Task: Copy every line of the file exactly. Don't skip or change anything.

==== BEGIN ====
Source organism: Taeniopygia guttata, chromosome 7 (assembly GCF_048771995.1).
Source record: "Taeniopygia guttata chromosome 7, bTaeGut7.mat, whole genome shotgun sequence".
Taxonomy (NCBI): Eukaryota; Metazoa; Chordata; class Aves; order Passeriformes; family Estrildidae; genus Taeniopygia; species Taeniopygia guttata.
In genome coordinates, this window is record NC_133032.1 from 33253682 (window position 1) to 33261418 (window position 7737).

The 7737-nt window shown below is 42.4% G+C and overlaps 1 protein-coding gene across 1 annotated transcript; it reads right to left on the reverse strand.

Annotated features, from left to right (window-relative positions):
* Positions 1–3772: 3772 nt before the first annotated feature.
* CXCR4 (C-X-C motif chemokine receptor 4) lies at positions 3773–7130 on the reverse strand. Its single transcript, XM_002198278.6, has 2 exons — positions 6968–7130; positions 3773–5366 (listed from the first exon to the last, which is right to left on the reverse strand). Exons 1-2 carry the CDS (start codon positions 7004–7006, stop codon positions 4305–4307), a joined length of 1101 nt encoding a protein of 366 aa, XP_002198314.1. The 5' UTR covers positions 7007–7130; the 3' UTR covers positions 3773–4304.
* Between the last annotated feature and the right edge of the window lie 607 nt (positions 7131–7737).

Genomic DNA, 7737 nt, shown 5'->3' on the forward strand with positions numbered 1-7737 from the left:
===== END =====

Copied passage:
Source organism: Taeniopygia guttata, chromosome 7 (assembly GCF_048771995.1).
Source record: "Taeniopygia guttata chromosome 7, bTaeGut7.mat, whole genome shotgun sequence".
Taxonomy (NCBI): Eukaryota; Metazoa; Chordata; class Aves; order Passeriformes; family Estrildidae; genus Taeniopygia; species Taeniopygia guttata.
In genome coordinates, this window is record NC_133032.1 from 33253682 (window position 1) to 33261418 (window position 7737).

The 7737-nt window shown below is 42.4% G+C and overlaps 1 protein-coding gene across 1 annotated transcript; it reads right to left on the reverse strand.

Annotated features, from left to right (window-relative positions):
* Positions 1–3772: 3772 nt before the first annotated feature.
* CXCR4 (C-X-C motif chemokine receptor 4) lies at positions 3773–7130 on the reverse strand. Its single transcript, XM_002198278.6, has 2 exons — positions 6968–7130; positions 3773–5366 (listed from the first exon to the last, which is right to left on the reverse strand). Exons 1-2 carry the CDS (start codon positions 7004–7006, stop codon positions 4305–4307), a joined length of 1101 nt encoding a protein of 366 aa, XP_002198314.1. The 5' UTR covers positions 7007–7130; the 3' UTR covers positions 3773–4304.
* Between the last annotated feature and the right edge of the window lie 607 nt (positions 7131–7737).

Genomic DNA, 7737 nt, shown 5'->3' on the forward strand with positions numbered 1-7737 from the left: